The studio will release the movie in Australia, Italy, Japan, Spain and the Nordic region by the end of this year, and in the United Kingdom and Germany in 2013.

Coleman believes that the delay will affect both the box office and the DVD release for Madagascar 3. Its distributors will spend more on advertising in the second quarter, he added.

TV revenue from Kung Fu Panda 2 and home entertainment revenue for Puss In Boots will also drive results in the second quarter, the company said.

DreamWorks Animation shares closed up 36 cents (2%) Wednesday at $18.46 on the Nasdaq in the regular session. They rose another 64 cents (3.5%) to $19.10 in after-hours trading.

Shares of DWA have dropped by 10% since it announced a sharp fall in profit in its fourth quarter.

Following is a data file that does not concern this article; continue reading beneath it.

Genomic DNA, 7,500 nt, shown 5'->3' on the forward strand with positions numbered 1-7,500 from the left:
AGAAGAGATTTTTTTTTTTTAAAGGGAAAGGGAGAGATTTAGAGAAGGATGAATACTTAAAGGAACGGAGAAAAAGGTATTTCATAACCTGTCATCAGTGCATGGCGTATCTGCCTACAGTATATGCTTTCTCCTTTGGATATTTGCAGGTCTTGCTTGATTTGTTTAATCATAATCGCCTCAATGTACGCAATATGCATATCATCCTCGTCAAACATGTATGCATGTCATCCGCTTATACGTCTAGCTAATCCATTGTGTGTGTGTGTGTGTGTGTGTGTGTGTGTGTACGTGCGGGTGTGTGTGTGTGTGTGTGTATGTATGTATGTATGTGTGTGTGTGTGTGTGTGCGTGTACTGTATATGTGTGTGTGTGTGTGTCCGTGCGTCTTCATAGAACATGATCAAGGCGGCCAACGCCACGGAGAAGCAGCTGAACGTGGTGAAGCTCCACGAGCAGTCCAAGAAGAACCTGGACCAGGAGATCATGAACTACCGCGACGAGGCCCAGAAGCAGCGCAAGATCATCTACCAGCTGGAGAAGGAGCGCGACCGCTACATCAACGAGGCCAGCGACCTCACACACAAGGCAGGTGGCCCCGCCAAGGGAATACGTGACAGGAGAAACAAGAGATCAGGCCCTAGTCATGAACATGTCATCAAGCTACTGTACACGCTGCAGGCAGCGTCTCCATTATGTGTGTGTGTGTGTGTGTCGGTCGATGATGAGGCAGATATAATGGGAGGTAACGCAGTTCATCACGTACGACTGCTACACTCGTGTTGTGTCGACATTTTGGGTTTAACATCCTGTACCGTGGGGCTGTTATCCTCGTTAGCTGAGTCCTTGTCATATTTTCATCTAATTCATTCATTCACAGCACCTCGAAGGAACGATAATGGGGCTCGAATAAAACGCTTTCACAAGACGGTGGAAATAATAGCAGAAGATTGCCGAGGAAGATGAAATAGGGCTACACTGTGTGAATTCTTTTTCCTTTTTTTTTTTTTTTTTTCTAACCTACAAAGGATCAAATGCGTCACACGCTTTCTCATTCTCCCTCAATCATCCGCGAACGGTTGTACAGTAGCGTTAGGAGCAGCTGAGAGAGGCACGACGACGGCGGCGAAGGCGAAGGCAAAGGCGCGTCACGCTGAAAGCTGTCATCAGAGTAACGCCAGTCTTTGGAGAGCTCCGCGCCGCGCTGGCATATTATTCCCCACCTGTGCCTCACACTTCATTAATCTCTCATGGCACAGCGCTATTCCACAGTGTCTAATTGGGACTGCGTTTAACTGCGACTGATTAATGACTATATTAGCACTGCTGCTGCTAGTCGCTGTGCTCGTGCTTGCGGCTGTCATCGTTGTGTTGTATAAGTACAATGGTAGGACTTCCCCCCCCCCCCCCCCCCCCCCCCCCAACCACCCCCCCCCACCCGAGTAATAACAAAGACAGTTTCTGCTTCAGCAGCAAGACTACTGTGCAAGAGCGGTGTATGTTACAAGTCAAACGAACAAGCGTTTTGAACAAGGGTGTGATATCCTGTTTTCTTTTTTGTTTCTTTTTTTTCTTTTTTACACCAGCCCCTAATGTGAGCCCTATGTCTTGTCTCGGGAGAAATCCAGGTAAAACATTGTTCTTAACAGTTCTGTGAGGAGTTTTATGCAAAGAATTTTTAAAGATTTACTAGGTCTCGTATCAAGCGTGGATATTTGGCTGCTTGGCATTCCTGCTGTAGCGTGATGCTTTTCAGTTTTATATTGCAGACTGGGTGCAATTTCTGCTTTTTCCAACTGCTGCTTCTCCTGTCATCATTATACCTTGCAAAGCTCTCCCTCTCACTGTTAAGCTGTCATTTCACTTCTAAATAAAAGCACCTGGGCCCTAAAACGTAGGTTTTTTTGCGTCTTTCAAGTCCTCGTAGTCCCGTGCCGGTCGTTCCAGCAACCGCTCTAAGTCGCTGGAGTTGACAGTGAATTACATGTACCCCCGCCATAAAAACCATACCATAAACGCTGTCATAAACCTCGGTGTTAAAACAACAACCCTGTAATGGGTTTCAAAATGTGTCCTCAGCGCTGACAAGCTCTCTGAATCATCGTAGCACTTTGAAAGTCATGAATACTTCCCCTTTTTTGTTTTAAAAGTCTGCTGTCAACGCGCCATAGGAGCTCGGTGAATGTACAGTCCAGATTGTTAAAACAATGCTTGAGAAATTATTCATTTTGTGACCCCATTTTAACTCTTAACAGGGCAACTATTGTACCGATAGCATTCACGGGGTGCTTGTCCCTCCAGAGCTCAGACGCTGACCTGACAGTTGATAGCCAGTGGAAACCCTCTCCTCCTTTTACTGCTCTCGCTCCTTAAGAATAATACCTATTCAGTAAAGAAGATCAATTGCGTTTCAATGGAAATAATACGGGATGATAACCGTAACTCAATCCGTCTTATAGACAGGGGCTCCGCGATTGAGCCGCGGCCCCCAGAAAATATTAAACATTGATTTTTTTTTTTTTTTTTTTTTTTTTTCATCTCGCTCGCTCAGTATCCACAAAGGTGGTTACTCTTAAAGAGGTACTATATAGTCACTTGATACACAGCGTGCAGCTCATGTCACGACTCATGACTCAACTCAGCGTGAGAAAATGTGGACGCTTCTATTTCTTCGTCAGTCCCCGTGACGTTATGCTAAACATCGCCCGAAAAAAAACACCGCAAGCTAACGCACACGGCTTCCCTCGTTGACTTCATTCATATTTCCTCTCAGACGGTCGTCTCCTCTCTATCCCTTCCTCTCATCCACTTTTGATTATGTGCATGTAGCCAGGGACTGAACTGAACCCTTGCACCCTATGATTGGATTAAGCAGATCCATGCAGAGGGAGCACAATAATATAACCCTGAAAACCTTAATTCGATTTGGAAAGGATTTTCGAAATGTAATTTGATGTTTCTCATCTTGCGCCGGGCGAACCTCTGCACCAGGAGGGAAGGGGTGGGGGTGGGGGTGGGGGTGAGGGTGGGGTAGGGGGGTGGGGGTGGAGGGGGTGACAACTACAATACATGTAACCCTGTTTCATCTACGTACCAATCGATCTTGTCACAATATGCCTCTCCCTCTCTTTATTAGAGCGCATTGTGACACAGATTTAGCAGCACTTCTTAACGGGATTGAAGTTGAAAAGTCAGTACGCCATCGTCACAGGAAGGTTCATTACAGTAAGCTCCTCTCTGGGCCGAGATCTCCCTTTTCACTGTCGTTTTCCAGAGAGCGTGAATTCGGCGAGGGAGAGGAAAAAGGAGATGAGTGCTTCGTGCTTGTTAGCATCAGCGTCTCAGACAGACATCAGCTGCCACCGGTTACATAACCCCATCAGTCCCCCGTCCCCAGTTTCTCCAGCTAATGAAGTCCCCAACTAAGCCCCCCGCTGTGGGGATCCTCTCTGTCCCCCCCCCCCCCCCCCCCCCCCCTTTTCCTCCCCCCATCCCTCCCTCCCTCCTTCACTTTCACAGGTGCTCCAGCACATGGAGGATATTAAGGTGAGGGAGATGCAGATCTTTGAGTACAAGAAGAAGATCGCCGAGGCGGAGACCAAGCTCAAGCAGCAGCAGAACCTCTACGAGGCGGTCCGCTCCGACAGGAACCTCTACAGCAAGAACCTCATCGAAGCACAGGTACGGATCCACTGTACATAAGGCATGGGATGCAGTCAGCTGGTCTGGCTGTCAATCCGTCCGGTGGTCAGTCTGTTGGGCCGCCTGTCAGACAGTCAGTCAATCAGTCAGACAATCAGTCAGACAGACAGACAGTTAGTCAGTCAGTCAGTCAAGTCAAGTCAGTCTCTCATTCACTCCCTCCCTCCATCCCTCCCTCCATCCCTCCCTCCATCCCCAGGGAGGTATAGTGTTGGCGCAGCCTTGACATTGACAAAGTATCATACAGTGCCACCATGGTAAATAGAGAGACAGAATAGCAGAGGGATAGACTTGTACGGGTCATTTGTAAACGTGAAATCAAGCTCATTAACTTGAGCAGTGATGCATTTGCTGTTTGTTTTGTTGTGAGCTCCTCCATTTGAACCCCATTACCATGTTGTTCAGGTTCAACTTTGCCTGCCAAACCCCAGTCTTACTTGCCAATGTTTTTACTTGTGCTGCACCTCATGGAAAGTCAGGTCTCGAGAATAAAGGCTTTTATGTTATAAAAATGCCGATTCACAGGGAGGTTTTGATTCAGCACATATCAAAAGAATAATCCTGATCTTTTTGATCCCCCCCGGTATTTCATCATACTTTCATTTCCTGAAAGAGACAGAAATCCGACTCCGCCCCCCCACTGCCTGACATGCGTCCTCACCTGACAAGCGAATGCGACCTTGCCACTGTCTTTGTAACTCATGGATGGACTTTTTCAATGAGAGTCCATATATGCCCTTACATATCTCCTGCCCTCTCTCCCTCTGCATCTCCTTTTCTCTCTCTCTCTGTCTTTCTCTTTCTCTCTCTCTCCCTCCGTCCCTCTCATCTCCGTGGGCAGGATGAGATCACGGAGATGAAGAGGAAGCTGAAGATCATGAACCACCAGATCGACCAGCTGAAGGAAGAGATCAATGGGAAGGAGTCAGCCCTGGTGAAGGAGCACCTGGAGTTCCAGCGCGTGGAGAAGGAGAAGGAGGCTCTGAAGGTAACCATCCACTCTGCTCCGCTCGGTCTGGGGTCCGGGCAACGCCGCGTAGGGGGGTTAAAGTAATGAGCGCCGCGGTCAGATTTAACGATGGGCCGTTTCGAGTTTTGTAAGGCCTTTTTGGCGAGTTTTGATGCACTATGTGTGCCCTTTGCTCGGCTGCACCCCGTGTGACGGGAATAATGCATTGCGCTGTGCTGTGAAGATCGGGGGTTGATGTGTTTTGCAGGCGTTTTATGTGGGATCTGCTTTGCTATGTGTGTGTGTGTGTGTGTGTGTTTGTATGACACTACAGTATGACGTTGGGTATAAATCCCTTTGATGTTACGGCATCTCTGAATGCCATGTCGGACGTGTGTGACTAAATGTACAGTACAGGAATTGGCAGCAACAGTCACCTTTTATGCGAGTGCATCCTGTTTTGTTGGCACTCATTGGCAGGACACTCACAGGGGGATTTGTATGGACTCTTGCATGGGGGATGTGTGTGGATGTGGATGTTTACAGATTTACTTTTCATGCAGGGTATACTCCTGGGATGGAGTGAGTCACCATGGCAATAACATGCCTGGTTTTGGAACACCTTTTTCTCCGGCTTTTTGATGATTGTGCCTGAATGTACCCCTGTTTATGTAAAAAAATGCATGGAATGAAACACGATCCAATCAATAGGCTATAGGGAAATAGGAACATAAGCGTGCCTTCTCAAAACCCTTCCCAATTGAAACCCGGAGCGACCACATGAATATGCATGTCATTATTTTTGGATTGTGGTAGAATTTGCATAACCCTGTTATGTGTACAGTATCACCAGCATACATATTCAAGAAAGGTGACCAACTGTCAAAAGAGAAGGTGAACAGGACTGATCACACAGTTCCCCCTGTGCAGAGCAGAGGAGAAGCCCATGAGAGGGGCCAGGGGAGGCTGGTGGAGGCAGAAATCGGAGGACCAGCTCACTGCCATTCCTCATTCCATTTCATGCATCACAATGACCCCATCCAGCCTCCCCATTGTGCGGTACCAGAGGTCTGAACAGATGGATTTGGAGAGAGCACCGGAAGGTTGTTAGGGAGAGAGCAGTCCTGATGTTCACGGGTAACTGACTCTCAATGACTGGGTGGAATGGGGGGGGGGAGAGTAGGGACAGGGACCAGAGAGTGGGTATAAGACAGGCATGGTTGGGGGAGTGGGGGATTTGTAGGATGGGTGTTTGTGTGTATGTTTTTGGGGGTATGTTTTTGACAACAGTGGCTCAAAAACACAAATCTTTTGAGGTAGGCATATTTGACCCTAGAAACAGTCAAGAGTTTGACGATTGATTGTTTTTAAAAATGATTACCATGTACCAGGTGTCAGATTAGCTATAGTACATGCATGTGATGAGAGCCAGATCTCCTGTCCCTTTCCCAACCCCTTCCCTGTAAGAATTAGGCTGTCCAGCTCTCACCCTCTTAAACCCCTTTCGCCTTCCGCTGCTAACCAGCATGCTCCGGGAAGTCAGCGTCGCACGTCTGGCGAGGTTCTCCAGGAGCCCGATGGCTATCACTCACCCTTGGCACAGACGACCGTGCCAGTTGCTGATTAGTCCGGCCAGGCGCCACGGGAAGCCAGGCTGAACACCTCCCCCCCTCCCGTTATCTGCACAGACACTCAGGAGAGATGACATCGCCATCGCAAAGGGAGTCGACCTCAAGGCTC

Study: Animated movie projects double their money

Shrek 2

Shrek 2

The 101 animated films released from 2002 through 2011 more than doubled their investment, with average revenues running 108.4% higher than costs.

That’s the conclusion of a study by business researcher SNL Financial, which found that animation has been the most profitable genre among the 1,444 films released in the past decade.

In the animation category, DreamWorks Animation’s Shrek 2 was the winner, with a 462% return on its investment.

Among all films, the best investments came from animated movies budgeted at $90 million to $100 million. The five films in that category had a 292% margin.